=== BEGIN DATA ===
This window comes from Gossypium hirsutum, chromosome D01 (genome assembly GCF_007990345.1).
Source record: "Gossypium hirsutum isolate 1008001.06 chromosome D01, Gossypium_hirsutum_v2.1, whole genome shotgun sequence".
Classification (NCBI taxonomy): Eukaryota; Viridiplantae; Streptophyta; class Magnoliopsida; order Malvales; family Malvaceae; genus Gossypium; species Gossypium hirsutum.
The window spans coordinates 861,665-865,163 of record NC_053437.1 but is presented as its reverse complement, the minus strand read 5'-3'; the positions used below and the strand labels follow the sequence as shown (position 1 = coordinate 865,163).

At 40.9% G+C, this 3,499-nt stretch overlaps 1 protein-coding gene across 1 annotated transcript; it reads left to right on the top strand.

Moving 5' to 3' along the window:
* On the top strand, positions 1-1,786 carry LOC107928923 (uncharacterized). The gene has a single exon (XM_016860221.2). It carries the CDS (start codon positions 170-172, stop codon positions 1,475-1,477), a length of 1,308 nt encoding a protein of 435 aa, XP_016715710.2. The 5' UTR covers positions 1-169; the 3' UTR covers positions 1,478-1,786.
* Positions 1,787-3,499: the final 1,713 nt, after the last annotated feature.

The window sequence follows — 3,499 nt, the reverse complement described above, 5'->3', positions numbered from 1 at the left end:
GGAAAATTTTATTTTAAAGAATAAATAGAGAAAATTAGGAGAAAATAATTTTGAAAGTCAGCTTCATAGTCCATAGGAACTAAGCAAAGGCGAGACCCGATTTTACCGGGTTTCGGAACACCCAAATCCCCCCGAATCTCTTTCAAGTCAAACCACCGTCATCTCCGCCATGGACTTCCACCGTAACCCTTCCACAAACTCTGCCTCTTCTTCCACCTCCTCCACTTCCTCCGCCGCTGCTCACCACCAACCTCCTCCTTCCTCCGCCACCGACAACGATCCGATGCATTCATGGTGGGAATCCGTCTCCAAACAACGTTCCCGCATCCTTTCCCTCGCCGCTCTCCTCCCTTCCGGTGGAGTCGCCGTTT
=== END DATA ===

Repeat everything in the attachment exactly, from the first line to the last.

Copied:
This window comes from Gossypium hirsutum, chromosome D01 (genome assembly GCF_007990345.1).
Source record: "Gossypium hirsutum isolate 1008001.06 chromosome D01, Gossypium_hirsutum_v2.1, whole genome shotgun sequence".
Classification (NCBI taxonomy): Eukaryota; Viridiplantae; Streptophyta; class Magnoliopsida; order Malvales; family Malvaceae; genus Gossypium; species Gossypium hirsutum.
The window spans coordinates 861,665-865,163 of record NC_053437.1 but is presented as its reverse complement, the minus strand read 5'-3'; the positions used below and the strand labels follow the sequence as shown (position 1 = coordinate 865,163).

At 40.9% G+C, this 3,499-nt stretch overlaps 1 protein-coding gene across 1 annotated transcript; it reads left to right on the top strand.

Moving 5' to 3' along the window:
* On the top strand, positions 1-1,786 carry LOC107928923 (uncharacterized). The gene has a single exon (XM_016860221.2). It carries the CDS (start codon positions 170-172, stop codon positions 1,475-1,477), a length of 1,308 nt encoding a protein of 435 aa, XP_016715710.2. The 5' UTR covers positions 1-169; the 3' UTR covers positions 1,478-1,786.
* Positions 1,787-3,499: the final 1,713 nt, after the last annotated feature.

The window sequence follows — 3,499 nt, the reverse complement described above, 5'->3', positions numbered from 1 at the left end:
GGAAAATTTTATTTTAAAGAATAAATAGAGAAAATTAGGAGAAAATAATTTTGAAAGTCAGCTTCATAGTCCATAGGAACTAAGCAAAGGCGAGACCCGATTTTACCGGGTTTCGGAACACCCAAATCCCCCCGAATCTCTTTCAAGTCAAACCACCGTCATCTCCGCCATGGACTTCCACCGTAACCCTTCCACAAACTCTGCCTCTTCTTCCACCTCCTCCACTTCCTCCGCCGCTGCTCACCACCAACCTCCTCCTTCCTCCGCCACCGACAACGATCCGATGCATTCATGGTGGGAATCCGTCTCCAAACAACGTTCCCGCATCCTTTCCCTCGCCGCTCTCCTCCCTTCCGGTGGAGTCGCCGTTT